Toshiyuki Yano

The ‘House in Shinyashiki’ by Hayato Komatsu Architects

The ‘House in Shinyashiki’ is a two-storey family dwelling designed by Hayato Komatsu Architects in Saijo, Ehime prefecture, Japan.

The site is bordered by Nakayama river with views of mount ishizuchi in the backdrop all of which the client requested the design take full advantage of. A wooden structure, dramatic sloping roof and generous, ‘deep-eaved’ terrace area are some of the hallmarks of the design along with an open place living area bounded by sliding glass walls that offer views of the aforementioned rich environment.

ARCHITECT’S DESCRIPTION [via World Architects]

This residence sits on the wide plains of the Komatsucho district in Saijo, Ehime prefecture. The site enjoys a view of Mt. Ishizuchi and the surrounding peaks, which are among the most renowned in Japan, and is bordered to the east by the Nakayama river, which originates in that mountain range. It is located near a well-known cherry-blossom viewing spot in the mountains called Sakurasanri, and in early spring, the cherry blossom trees lining the river just across from the site burst into flower as well, as if they’ve spread from the mountain. The client wanted to incorporate this gorgeous setting into the residence to the greatest extent possible.

Taking into consideration the fact that the wind blows from east to west in this area, we left an open space on the west side of the site and placed the building on the east (Fig. 1). By dividing the building in two and opening it like a fan, we created a form that fully takes in the views (Fig. 2). The exterior wall on the east side extends the slope of the roof down to the ground, functioning not only to gently block views of the house from neighboring properties, but also to create the sense that the wall is reaching out to invite in the views, or alternately, that the wall is softly embracing the house. Furthermore, by opening up a crevasse-like gap between the buildings for the wind to pass through, we brought cool breezes from the river into the rooms (Fig. 3). Because the site is large, the issue of how to create the story of the house also arose. The circulation concept we arrived at has visitors and residents approach the house from the west, open the front door, and see the light-filled crevasse further back before continuing on to the panoramic views of the landscape. The hall, living-dining-kitchen area, and Japanese-style room are successively elevated 400 mm above one another, which creates a variety of views and moods within the house. Beyond the living-dining-kitchen area is a terrace that spans the entire width of the house and is protected by deep eaves, providing a space for various gatherings.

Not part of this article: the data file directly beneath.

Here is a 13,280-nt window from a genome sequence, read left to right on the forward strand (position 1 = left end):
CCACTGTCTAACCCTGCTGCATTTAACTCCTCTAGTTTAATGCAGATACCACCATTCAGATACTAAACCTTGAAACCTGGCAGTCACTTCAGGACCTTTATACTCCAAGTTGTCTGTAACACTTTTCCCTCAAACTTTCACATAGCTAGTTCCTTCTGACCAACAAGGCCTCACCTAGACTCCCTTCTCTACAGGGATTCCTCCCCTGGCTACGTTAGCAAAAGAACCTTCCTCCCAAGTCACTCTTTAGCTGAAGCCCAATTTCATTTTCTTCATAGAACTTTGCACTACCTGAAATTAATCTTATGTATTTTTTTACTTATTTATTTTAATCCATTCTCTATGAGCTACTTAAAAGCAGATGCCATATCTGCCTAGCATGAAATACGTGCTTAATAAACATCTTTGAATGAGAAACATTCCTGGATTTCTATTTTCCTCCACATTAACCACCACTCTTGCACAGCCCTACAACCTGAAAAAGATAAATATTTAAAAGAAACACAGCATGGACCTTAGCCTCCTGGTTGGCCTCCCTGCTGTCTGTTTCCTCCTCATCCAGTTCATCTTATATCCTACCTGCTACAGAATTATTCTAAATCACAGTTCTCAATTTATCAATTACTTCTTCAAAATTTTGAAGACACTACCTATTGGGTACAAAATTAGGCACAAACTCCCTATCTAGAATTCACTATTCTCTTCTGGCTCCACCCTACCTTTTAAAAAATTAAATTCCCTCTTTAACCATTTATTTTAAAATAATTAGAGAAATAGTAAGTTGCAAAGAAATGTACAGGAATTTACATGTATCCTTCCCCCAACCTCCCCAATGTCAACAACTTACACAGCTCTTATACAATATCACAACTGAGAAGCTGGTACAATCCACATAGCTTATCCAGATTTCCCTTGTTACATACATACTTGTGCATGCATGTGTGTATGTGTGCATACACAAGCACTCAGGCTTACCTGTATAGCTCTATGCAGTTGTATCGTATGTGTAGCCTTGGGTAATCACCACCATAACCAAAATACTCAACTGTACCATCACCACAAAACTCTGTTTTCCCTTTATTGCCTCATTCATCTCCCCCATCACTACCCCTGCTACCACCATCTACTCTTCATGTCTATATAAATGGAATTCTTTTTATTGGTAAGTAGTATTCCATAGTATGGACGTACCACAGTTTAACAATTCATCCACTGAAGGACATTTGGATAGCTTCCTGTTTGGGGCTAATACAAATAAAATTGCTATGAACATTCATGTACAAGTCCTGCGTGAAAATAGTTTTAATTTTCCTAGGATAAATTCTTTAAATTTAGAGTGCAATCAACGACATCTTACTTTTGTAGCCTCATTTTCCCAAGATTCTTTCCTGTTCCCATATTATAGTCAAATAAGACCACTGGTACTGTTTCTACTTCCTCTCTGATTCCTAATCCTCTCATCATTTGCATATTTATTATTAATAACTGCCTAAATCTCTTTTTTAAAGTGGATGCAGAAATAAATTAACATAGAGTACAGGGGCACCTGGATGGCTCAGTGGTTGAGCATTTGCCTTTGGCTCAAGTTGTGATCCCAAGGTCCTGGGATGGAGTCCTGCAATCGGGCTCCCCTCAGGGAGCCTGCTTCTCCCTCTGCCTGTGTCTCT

By creating a building that neither opposes the environment nor fuses with it, but rather simply and directly embodies the site conditions, we were able in this project to achieve a sense of both expansiveness and tolerance.

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